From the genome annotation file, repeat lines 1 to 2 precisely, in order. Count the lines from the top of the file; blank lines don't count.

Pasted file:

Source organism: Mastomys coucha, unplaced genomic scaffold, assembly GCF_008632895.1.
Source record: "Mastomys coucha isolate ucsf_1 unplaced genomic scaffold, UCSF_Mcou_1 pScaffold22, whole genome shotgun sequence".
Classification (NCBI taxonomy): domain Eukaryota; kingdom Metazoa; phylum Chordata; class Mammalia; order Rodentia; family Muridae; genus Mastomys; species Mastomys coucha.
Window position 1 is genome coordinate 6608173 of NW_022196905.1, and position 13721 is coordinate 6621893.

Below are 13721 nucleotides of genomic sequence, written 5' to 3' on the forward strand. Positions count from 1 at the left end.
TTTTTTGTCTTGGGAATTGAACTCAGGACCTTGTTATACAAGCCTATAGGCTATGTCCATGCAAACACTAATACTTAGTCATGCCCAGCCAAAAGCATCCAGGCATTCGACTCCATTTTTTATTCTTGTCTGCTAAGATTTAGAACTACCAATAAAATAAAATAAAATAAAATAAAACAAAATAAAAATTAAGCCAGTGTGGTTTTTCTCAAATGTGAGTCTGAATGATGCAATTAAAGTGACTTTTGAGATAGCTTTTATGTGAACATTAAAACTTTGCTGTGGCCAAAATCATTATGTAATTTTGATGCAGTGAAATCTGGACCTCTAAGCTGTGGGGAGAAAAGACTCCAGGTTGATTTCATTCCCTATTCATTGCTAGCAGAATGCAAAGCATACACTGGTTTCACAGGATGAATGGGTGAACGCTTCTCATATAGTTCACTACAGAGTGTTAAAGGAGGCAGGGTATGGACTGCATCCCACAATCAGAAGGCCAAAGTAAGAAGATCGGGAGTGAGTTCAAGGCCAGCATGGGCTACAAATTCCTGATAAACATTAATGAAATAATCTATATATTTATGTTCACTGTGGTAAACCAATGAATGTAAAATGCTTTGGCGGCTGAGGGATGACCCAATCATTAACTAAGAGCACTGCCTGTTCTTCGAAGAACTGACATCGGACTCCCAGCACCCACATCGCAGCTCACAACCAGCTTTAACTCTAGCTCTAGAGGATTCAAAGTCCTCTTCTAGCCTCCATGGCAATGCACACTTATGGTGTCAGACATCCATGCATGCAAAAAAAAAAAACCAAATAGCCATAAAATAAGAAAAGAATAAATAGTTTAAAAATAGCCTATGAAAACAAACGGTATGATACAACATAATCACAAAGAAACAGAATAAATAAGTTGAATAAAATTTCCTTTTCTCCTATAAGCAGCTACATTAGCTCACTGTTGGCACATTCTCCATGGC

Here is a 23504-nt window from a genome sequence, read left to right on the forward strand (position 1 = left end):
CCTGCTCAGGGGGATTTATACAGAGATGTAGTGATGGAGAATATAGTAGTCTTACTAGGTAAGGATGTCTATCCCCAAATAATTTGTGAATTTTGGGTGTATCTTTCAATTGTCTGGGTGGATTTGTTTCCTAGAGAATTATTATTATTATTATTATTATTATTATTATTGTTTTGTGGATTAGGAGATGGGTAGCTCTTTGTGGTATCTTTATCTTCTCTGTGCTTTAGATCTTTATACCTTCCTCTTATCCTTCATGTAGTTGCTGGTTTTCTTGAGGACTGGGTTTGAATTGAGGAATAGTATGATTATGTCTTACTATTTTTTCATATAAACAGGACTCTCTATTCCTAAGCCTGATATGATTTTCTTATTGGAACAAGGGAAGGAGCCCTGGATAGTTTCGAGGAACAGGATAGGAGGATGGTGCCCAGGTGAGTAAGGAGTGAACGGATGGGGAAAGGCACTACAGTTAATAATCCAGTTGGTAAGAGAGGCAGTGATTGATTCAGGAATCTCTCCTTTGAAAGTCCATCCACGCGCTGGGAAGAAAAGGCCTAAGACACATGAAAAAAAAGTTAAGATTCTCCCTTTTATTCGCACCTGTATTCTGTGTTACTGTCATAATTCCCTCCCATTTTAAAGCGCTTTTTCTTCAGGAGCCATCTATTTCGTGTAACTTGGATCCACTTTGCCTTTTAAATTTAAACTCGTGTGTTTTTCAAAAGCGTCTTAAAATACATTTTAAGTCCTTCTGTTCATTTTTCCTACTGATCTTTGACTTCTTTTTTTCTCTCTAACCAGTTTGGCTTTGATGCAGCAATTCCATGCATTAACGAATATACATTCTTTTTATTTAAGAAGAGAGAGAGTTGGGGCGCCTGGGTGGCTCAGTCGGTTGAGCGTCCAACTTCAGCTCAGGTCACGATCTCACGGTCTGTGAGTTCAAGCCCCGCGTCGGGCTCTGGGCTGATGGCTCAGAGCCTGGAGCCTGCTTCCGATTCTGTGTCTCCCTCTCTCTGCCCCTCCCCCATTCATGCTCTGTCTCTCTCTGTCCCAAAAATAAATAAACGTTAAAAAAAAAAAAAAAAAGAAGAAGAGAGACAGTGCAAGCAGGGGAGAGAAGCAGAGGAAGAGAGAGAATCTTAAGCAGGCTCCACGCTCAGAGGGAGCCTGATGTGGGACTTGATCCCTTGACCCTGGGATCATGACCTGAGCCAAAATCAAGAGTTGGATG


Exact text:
Source organism: Mastomys coucha, unplaced genomic scaffold, assembly GCF_008632895.1.
Source record: "Mastomys coucha isolate ucsf_1 unplaced genomic scaffold, UCSF_Mcou_1 pScaffold22, whole genome shotgun sequence".